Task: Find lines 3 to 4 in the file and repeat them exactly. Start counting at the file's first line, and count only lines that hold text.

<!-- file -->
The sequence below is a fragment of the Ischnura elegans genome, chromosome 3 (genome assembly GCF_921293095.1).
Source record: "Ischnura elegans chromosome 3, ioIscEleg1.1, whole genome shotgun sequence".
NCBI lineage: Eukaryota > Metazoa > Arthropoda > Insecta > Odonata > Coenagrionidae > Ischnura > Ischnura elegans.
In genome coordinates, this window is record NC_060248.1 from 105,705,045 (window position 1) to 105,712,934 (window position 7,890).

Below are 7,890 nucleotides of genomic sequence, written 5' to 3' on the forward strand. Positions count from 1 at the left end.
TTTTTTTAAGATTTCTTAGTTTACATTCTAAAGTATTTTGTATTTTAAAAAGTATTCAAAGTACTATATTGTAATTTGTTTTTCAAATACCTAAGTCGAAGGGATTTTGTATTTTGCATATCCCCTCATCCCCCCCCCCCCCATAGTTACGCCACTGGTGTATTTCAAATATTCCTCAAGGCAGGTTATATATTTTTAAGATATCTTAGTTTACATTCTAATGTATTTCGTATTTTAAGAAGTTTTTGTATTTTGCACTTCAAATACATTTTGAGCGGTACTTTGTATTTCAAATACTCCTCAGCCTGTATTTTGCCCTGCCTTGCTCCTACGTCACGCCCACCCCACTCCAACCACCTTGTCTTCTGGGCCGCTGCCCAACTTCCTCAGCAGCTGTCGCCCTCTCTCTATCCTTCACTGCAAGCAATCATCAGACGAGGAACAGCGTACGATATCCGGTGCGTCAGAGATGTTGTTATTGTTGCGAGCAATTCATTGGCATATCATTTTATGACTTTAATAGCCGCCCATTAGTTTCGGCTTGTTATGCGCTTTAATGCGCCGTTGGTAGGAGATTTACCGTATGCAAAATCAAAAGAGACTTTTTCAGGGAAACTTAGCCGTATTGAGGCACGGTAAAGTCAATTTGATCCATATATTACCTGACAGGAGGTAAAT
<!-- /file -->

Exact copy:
NCBI lineage: Eukaryota > Metazoa > Arthropoda > Insecta > Odonata > Coenagrionidae > Ischnura > Ischnura elegans.
In genome coordinates, this window is record NC_060248.1 from 105,705,045 (window position 1) to 105,712,934 (window position 7,890).